from Sleep Review http://www.sleepreviewmag.com/2019/09/oventus-medical-the-war-on-snoring/…

Philips Consumer Sleep Products Suite Aims to “Address 80% of All Sleep Issues”

Revealed at the CES tradeshow in January 2019, Philips expanded SmartSleep suite of consumer-facing sleep solutions is now available in the United States. The products address sleep issues such as difficulty falling asleep, snoring, and simply not getting enough quality sleep. By expanding its suite of consumer sleep solutions, Philips states that its aim is to ultimately address 80% of all sleep issues globally.

“Everyone sleeps, but unfortunately sleep doesn’t come easily for everyone. There are a host of issues that impact sleep—from trouble falling asleep to snoring to chronic conditions like sleep apnea,” says Mark Michels, business leader, Healthy Sleep Solutions at Philips, in a release. “Using our nearly 40 years of deep clinical expertise in sleep technology, we continue to enhance the solutions available for people who experience common issues that negatively impact the quality of their sleep. Our suite of solutions aims to provide consumers with access to clinically backed innovations that will help them get a better night’s sleep to achieve more productive days ahead, while also increasing awareness to the importance of sleep health. All of this comes with the hope of positively impacting the consumer and clinical sleep industries alike.”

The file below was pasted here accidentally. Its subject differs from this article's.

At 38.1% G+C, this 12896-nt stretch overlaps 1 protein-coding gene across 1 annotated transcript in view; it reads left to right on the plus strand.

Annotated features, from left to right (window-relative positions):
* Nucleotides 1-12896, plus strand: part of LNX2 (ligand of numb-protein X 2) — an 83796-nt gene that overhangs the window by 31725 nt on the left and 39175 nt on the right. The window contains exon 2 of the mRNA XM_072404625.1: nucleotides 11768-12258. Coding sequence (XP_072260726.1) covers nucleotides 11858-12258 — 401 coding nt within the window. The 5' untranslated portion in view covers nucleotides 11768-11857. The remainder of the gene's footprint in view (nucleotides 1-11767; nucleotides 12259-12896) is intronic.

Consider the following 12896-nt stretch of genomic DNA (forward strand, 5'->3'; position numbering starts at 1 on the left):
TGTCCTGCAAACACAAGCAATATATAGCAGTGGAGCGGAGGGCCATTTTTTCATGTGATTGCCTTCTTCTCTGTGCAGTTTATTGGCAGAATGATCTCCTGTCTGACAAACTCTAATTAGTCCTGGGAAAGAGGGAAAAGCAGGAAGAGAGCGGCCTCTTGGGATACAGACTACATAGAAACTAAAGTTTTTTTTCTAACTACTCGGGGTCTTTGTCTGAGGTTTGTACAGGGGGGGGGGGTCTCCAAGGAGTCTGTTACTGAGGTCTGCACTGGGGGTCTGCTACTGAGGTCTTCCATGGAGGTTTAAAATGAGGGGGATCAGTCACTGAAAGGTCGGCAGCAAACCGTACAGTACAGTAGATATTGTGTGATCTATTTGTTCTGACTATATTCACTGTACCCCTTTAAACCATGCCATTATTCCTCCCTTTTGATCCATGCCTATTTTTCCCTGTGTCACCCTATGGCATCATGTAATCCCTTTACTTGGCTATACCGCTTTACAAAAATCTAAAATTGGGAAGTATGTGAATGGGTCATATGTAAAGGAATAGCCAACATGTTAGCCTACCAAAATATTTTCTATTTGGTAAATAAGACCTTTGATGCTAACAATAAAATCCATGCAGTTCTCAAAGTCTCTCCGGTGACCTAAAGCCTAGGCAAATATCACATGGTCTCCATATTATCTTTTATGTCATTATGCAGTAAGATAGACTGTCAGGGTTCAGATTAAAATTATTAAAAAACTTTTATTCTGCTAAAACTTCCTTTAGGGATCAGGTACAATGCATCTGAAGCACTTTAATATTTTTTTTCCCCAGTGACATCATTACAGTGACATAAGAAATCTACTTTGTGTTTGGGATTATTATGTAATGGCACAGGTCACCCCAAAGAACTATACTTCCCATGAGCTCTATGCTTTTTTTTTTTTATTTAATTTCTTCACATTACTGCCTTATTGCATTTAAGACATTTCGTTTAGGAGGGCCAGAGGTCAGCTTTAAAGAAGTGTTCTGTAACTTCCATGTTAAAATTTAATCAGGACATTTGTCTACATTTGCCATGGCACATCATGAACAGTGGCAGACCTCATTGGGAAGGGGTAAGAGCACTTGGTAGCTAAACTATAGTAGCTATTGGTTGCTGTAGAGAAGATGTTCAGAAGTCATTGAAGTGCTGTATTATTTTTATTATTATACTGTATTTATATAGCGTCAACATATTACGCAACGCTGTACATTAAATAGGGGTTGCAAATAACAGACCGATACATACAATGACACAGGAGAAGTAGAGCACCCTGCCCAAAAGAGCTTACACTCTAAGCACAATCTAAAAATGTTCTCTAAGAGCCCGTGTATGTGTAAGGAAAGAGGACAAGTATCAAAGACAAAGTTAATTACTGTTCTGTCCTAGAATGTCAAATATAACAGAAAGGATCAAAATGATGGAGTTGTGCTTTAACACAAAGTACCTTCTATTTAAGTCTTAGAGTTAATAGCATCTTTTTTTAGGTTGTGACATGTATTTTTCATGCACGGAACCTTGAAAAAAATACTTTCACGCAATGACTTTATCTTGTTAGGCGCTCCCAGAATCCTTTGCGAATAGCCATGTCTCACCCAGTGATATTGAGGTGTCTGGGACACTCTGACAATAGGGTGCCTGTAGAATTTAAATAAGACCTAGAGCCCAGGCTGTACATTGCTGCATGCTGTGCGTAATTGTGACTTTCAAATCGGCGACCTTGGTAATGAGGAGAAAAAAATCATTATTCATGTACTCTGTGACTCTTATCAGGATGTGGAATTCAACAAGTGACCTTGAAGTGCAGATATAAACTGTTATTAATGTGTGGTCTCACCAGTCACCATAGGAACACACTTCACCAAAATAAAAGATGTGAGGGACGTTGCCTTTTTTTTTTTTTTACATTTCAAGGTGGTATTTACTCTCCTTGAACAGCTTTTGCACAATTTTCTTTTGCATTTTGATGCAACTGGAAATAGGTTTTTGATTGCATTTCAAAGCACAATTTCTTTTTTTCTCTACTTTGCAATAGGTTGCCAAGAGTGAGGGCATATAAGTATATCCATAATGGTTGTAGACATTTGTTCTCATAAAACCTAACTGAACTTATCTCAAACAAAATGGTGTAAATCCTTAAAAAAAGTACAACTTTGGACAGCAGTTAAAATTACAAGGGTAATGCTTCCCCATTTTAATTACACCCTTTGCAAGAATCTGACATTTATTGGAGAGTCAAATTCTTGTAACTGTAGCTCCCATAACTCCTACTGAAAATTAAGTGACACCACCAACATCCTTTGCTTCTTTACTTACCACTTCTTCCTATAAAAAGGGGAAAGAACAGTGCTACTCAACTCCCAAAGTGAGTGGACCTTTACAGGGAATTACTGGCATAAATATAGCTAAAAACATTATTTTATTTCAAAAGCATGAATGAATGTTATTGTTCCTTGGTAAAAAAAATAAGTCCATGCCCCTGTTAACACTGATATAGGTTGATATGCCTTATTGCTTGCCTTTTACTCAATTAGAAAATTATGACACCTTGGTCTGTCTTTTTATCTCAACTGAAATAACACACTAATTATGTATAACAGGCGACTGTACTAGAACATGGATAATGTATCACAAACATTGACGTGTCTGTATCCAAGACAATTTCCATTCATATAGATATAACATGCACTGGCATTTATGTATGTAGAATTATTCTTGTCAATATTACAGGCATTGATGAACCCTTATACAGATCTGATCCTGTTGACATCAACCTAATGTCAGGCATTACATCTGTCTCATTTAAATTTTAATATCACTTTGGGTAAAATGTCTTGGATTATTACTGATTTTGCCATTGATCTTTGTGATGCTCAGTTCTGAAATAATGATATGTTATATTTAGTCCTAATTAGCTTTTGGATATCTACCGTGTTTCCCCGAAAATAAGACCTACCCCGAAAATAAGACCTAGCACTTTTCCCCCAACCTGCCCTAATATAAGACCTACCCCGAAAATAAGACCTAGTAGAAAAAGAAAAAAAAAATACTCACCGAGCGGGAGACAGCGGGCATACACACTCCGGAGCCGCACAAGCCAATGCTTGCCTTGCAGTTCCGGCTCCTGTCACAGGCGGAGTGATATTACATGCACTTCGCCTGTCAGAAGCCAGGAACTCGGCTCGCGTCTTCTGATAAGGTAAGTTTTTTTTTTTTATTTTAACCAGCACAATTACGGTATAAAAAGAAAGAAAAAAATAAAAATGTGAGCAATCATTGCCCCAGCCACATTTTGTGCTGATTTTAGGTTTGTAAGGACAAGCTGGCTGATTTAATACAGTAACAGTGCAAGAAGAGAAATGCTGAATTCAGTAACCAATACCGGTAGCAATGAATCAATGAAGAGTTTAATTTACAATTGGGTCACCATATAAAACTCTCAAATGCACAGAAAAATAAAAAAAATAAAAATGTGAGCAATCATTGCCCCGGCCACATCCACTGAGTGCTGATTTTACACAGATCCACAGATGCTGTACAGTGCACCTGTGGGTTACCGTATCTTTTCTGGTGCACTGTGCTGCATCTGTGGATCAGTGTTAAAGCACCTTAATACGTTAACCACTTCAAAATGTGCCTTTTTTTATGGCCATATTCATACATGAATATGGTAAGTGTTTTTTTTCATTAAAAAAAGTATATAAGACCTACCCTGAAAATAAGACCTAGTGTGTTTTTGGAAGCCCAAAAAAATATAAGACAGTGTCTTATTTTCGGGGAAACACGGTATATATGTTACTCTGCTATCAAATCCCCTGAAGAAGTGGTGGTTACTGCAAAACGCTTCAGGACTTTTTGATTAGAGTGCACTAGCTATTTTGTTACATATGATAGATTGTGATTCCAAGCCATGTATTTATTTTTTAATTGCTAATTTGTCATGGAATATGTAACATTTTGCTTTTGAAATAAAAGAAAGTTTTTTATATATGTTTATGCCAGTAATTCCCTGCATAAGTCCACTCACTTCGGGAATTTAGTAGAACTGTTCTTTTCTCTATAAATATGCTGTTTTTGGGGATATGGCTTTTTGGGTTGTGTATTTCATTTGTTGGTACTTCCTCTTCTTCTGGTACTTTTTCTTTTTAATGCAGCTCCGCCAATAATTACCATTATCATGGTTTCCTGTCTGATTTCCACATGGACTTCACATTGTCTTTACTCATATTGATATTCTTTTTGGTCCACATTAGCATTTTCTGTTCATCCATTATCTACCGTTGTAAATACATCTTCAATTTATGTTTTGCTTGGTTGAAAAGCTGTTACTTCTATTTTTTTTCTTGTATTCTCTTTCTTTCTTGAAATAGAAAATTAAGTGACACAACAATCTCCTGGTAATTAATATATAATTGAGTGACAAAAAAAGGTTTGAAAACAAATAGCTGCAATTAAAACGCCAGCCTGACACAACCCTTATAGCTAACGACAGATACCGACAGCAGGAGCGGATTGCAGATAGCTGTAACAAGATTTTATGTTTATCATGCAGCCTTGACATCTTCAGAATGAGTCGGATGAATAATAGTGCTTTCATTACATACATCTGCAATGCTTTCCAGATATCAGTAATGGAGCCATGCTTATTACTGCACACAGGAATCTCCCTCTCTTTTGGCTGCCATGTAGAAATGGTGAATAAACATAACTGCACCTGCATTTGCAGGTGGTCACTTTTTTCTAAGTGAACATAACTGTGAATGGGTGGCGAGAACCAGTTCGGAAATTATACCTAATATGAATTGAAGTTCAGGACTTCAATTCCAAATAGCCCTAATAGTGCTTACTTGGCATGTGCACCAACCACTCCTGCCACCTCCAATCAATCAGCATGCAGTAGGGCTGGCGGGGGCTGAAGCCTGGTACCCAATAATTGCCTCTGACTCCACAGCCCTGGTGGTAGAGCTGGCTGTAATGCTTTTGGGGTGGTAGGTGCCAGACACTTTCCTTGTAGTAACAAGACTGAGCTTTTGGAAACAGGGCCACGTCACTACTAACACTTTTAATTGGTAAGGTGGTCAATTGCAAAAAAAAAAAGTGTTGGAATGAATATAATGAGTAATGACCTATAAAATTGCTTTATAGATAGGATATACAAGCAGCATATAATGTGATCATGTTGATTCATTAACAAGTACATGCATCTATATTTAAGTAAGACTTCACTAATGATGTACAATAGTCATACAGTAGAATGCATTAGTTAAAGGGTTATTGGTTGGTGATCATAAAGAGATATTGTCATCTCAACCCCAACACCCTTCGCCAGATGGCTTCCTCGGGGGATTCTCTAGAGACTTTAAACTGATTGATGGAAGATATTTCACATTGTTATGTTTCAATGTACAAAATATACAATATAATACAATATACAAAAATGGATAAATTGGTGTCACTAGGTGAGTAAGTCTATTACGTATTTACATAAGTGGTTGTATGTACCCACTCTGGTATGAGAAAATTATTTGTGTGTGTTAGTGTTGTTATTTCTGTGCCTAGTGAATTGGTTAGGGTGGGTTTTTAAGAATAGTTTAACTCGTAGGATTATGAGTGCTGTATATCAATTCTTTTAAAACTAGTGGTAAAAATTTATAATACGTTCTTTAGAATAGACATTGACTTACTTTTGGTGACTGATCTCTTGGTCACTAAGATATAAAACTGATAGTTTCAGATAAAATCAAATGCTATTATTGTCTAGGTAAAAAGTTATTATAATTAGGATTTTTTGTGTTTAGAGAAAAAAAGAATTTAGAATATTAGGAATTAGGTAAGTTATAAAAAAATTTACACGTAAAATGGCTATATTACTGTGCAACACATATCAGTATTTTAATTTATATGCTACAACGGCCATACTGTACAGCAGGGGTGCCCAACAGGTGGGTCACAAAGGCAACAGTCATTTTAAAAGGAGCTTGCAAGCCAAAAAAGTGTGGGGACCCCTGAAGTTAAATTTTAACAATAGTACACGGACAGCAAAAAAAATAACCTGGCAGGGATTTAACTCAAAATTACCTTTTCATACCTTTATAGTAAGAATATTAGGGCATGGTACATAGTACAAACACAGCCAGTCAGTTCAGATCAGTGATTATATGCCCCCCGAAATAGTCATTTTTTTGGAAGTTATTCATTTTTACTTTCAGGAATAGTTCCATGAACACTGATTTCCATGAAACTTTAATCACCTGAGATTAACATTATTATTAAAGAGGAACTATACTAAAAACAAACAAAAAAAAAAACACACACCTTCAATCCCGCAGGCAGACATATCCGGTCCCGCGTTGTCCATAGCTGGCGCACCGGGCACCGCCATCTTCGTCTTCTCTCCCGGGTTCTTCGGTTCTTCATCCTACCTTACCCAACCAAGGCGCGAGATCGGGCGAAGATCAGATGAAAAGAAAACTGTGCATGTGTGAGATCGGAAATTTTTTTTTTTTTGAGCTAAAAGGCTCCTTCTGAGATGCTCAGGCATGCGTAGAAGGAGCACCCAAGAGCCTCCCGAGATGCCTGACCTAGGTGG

Philips SmartSleep suite of solutions is comprised of a mix of existing and new solutions, which aim to make better sleep accessible to everyone:

  • SmartSleep Analyzer: It provides personalized analysis of users’ sleep based on an online questionnaire to identify sleep challenges and recommend sleep solutions personalized to the user. This triage tool was developed in collaboration with sleep physicians, specialists, and researchers to identify the most common sleep challenges, helping to support Philips strategy to amplify awareness around the role sleep plays in consumers’ health and wellbeing.
  • SmartSleep Snoring Relief Band: This wearable device is a personalized solution for positional snoring. Derived from clinical technology, a small, discreet positional monitor detects when the wearer begins to shift to their back and delivers adaptive vibrations that prompt them to sleep on their side.
  • SmartSleep Better Sleep Program: Rooted in the principals of cognitive behavioral therapy for insomnia (CBT-I), the SmartSleep Better Sleep Program combines